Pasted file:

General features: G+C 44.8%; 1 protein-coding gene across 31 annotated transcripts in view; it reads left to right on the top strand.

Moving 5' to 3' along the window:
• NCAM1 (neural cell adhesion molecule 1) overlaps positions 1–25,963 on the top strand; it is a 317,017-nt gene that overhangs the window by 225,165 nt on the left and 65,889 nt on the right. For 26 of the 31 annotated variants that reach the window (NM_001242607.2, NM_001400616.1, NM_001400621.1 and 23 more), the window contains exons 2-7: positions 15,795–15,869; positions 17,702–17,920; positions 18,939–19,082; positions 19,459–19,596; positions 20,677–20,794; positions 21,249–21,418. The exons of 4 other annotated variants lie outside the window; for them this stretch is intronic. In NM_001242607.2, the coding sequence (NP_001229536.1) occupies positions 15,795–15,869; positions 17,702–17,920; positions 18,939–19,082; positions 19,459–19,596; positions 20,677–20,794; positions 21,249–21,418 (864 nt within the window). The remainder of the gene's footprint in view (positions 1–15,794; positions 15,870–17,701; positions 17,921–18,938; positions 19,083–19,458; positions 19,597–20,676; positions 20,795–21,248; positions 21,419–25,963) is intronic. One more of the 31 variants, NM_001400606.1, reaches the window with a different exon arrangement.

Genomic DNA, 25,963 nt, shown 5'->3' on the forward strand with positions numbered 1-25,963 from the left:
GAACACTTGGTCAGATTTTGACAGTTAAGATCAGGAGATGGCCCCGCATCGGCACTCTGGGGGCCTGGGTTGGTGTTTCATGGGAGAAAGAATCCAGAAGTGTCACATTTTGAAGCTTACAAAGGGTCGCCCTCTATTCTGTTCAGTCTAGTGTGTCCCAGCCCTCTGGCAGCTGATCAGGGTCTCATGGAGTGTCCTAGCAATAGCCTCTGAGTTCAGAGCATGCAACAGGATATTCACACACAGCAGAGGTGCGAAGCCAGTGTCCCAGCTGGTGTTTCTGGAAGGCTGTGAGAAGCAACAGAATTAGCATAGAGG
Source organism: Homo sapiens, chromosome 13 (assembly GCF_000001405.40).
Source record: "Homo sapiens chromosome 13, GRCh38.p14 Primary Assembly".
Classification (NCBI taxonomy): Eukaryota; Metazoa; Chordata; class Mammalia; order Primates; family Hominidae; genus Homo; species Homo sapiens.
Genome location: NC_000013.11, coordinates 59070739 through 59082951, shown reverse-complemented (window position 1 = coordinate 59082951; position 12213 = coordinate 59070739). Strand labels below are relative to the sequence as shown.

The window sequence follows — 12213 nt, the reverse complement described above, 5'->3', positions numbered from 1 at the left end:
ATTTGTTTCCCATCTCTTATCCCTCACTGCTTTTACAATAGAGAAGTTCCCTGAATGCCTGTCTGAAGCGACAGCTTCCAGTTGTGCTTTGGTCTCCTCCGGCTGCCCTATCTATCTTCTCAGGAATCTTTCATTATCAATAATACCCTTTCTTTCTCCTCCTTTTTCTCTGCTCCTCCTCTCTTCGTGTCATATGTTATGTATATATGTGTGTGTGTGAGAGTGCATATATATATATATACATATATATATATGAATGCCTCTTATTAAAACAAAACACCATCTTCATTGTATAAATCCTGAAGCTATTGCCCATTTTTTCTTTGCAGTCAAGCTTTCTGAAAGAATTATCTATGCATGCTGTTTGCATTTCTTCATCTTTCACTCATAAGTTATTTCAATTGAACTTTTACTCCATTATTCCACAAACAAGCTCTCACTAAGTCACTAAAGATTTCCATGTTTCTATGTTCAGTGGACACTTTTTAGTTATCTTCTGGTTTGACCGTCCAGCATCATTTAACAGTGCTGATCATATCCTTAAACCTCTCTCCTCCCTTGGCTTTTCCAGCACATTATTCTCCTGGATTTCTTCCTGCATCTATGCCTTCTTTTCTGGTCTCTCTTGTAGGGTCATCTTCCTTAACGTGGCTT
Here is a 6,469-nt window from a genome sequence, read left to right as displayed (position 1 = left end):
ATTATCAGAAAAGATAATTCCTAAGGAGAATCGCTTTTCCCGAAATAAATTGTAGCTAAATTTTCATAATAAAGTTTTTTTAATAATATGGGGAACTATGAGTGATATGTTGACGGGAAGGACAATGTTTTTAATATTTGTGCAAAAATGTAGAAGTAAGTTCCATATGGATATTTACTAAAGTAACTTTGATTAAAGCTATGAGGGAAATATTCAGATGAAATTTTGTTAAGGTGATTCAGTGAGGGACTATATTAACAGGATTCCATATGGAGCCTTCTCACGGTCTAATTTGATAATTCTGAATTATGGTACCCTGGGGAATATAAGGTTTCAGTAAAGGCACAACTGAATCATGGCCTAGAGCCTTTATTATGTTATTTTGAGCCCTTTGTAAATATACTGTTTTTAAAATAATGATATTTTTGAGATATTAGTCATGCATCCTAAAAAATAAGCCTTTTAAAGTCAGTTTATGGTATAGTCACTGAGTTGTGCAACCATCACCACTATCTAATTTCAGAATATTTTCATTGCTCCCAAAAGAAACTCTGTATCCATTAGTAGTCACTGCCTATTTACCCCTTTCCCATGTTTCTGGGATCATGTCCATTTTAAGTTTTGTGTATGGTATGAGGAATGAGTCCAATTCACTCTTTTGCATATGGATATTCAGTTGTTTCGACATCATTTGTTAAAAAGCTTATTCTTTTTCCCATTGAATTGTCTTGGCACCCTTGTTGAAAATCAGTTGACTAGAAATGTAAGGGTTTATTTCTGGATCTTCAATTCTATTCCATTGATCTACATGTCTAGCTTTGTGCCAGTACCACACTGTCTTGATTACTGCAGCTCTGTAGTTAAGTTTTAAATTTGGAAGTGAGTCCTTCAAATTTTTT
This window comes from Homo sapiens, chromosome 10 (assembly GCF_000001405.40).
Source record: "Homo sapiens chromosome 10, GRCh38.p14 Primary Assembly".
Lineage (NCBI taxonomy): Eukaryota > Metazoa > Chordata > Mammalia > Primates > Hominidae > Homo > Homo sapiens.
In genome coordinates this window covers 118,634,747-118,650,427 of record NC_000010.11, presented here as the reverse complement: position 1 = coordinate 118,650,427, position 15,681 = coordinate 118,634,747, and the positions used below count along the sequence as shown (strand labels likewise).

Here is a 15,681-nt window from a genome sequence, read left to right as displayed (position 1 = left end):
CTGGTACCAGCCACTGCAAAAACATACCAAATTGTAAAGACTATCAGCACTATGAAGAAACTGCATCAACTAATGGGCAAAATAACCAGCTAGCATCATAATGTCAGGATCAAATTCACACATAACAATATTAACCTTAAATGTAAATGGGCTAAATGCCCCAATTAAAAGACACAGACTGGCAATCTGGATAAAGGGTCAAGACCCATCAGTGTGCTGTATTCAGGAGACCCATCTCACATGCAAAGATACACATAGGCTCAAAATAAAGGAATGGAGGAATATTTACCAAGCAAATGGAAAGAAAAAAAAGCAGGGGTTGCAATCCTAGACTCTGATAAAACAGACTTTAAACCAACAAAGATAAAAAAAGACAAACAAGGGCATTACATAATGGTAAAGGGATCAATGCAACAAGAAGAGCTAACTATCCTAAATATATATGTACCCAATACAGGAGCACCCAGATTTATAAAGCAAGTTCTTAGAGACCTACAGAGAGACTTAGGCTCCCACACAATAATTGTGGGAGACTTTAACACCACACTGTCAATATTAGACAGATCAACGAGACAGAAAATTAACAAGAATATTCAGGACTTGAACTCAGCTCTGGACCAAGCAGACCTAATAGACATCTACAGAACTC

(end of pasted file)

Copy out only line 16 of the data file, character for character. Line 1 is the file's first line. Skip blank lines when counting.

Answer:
Lineage (NCBI taxonomy): Eukaryota > Metazoa > Chordata > Mammalia > Primates > Hominidae > Homo > Homo sapiens.